abstract comics can be defined as sequential art consisting exclusively of abstract imagery, and indeed most of the pieces in this volume fit that definition squarely. But the definition should be expanded somewhat, to include those comics that contain some representational elements, as long as those elements do not cohere into a narrative or even into a unified narrative space.

Whew. It’s the kind of talk that gets art students all sweaty. His 8 page introduction is littered with great work as he shows us the history of abstract comics, with examples of a bunch of artists unfamiliar to me to those who I didn’t expect to see, such as Wassily Kandinsky, Willem de Kooning, Winsor McCay and Steve Ditko.

Abstract Comics Intro DetailThings kick off with a great piece from 1967 by R. Crumb, as originally seen in Zap #1. As you’d expect, it’s only 3 pages, but packs a lot of zest, with rounded figures, cheeky expressions and wild imagery. For the next 200 plus pages I was bombarded (in a good way) with every form and technique imaginable. I never knew what each turn of the page would bring. Black and white, pencil sketches,  colour paintings and more – it’s all accounted for. Most of the works are only 3 or 4 pages long, with little or no text and some semblance of structured panels. I found myself treating the book like a portable art gallery as I let the images wash over me and tried to grasp their meaning. With close looks, there are stories of sorts to be told here, but as Molotiu mentions in the intro, abstract comics don’t have a narrative. I couldn’t help myself though and on some occasions examined the shapes in an attempt to form one. However, like all art the point is the enjoyment of the work first and foremost, rather than a desperation to cram it through out structured reasoning.

getsiv-6Molotiu’s work, The Cave was definitely a “wow” moment for me with its bold colours and gem like qualities, as was Andres Pearson’s work, with its swirling organic structures. Through some pages I could see how the panels, or the shapes within those panels, related to each other, which gave clarity to Molotiu’s introductory definition as to why this is different from abstract work done in other fields, such as cinema. James Kochalka’s (American Elf) work is exuberant and playful, as is Mike Getsiv’s. Blaise Larmee’s I Would Like To Live There is simple yet elegant while Life, Interwoven by Alexey Sokolin is 6 pages of increasing fury.

It’s hard to describe the experience of reading this anthology, but it must have been that much harder to choose the artists whose work would be shown here, especially considering this is the first book of its kind and it covers 4 decades. Book designer Jacob Covey must also be mentioned as there’s an undeniable sense of purpose that holds these pages together, from the cover to artists’ credits to last few pages. It’s subtle which allows the abstract comics to own the spotlight.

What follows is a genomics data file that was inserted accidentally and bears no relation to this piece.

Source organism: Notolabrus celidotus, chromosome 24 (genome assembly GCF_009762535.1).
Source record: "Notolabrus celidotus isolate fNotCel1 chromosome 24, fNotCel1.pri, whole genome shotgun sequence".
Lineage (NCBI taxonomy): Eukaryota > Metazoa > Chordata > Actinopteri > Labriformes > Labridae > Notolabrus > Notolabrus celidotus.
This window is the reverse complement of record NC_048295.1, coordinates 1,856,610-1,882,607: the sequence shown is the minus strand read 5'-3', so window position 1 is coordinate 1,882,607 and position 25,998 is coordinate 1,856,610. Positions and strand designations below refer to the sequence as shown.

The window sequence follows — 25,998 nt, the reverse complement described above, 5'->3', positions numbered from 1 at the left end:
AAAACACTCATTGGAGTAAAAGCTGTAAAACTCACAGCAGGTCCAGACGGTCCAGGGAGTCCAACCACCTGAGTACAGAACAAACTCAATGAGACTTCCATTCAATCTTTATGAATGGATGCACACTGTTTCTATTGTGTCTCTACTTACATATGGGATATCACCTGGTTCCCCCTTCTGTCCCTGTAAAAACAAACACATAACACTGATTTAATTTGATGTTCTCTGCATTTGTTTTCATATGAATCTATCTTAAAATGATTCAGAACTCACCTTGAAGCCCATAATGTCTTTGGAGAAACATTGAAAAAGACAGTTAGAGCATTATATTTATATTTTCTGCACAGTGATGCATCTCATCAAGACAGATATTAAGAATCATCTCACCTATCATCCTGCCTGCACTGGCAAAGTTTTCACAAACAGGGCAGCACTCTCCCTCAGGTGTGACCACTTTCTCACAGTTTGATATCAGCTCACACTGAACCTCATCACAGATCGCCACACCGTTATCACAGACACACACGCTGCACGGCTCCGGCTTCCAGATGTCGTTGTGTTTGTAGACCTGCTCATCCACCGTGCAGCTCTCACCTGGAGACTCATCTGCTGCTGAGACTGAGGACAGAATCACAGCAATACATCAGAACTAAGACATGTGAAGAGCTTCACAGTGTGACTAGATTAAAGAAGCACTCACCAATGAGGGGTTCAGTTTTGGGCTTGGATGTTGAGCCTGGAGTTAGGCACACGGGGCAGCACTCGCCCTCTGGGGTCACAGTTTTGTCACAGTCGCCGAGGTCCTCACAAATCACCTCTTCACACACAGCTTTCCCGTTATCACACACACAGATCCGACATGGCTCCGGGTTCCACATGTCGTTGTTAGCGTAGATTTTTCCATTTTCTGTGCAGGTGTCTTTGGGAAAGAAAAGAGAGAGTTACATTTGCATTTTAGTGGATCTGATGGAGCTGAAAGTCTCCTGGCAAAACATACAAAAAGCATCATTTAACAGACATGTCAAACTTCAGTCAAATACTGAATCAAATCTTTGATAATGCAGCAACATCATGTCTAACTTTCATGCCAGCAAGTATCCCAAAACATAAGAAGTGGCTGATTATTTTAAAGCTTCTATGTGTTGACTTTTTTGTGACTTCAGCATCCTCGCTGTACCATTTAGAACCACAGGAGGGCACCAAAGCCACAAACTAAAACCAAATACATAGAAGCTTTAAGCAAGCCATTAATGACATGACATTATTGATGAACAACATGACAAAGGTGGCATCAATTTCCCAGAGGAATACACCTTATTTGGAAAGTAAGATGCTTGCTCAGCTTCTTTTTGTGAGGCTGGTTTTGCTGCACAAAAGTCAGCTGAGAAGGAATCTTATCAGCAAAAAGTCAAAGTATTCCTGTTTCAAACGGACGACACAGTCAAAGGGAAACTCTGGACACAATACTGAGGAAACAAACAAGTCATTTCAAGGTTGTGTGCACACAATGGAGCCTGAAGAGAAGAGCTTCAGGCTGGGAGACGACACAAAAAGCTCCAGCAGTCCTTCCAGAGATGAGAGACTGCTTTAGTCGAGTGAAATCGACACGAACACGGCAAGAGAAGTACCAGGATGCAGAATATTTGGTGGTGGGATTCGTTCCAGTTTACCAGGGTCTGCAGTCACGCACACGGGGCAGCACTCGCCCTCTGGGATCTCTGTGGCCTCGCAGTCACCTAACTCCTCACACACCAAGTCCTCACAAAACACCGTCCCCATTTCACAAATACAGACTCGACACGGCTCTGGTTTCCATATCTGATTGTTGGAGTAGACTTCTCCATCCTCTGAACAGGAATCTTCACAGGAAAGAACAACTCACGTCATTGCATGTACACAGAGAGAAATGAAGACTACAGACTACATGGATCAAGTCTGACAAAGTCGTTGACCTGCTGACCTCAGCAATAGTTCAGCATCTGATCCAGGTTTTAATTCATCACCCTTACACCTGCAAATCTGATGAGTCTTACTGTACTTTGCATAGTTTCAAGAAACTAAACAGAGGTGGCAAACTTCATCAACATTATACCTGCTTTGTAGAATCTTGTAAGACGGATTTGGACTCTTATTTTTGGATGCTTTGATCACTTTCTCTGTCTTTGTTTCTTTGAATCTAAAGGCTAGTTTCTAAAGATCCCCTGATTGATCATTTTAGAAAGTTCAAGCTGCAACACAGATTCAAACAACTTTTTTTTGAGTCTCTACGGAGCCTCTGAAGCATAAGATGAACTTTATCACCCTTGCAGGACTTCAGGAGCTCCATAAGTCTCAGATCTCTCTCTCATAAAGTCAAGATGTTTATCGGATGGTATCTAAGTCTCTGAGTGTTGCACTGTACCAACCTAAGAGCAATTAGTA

The book concludes with handy artist biographies for those that would like to discover more about them, and there’s also a useful accompanying blog which features work from the anthology and elsewhere.

I’ll admit that it was sheer curiosity that made me read this, and after enjoying its diverse offerings it brought me back to my art school days when I was exposed to a wide array of artists. It’s obviously a difficult book to review as well, especially as there’s no Good Guy A punches Bad Guy B action, but it was a treat for my often superhero consuming eyes. This is a book for readers who like fine art or those who would like to expand their sequential art experiences. A hearty slap on the back for Fantagraphics for choosing to create this marvelous example of a widely unknown artistic expression.

Abstract Comcis Preview 1

Abstract Comics Preview 2

Abstract Comics Preview 3

Abstract Anthology

Indie publisher Fantagraphics do good work. On June 29  a rather unique 208 page anthology, all centred on abstract comics is released, edited by Andrei Molotiu. I had no idea such a genre even existed in comics, and now I must say I’m intrigued. There’s an interview with Andrei here. He’s quite an authority and artist, on non-narrative abstract comics apparently. There’s also a blog from the contributors, who range from newbies to oldies. Cool. Not for everyone, certainly, but this kind of artistic expression should be welcomed in sequential art.

AbstractComics_Cover

ABSTRACT_IntroPagesDETAIL